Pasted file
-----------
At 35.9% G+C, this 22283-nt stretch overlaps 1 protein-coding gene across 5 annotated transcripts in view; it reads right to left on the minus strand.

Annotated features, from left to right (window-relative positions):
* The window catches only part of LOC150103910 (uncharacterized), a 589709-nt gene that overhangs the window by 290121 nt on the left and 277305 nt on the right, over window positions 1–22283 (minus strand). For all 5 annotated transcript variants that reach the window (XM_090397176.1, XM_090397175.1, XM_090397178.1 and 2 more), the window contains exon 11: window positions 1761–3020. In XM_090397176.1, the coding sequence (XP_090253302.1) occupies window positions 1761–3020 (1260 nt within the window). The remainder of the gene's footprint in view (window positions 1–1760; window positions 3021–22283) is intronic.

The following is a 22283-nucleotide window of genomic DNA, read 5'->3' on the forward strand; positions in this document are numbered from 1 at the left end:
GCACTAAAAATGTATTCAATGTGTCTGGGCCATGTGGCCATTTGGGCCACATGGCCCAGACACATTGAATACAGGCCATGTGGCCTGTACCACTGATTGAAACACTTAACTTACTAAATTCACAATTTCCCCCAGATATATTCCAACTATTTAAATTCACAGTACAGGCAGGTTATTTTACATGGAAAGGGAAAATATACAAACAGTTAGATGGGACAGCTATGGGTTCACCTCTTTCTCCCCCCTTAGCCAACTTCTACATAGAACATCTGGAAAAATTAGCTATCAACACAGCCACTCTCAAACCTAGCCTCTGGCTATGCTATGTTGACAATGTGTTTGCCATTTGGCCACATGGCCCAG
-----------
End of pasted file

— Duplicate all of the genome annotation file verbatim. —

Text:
At 35.9% G+C, this 22283-nt stretch overlaps 1 protein-coding gene across 5 annotated transcripts in view; it reads right to left on the minus strand.

Annotated features, from left to right (window-relative positions):
* The window catches only part of LOC150103910 (uncharacterized), a 589709-nt gene that overhangs the window by 290121 nt on the left and 277305 nt on the right, over window positions 1–22283 (minus strand). For all 5 annotated transcript variants that reach the window (XM_090397176.1, XM_090397175.1, XM_090397178.1 and 2 more), the window contains exon 11: window positions 1761–3020. In XM_090397176.1, the coding sequence (XP_090253302.1) occupies window positions 1761–3020 (1260 nt within the window). The remainder of the gene's footprint in view (window positions 1–1760; window positions 3021–22283) is intronic.

The following is a 22283-nucleotide window of genomic DNA, read 5'->3' on the forward strand; positions in this document are numbered from 1 at the left end:
GCACTAAAAATGTATTCAATGTGTCTGGGCCATGTGGCCATTTGGGCCACATGGCCCAGACACATTGAATACAGGCCATGTGGCCTGTACCACTGATTGAAACACTTAACTTACTAAATTCACAATTTCCCCCAGATATATTCCAACTATTTAAATTCACAGTACAGGCAGGTTATTTTACATGGAAAGGGAAAATATACAAACAGTTAGATGGGACAGCTATGGGTTCACCTCTTTCTCCCCCCTTAGCCAACTTCTACATAGAACATCTGGAAAAATTAGCTATCAACACAGCCACTCTCAAACCTAGCCTCTGGCTATGCTATGTTGACAATGTGTTTGCCATTTGGCCACATGGCCCAG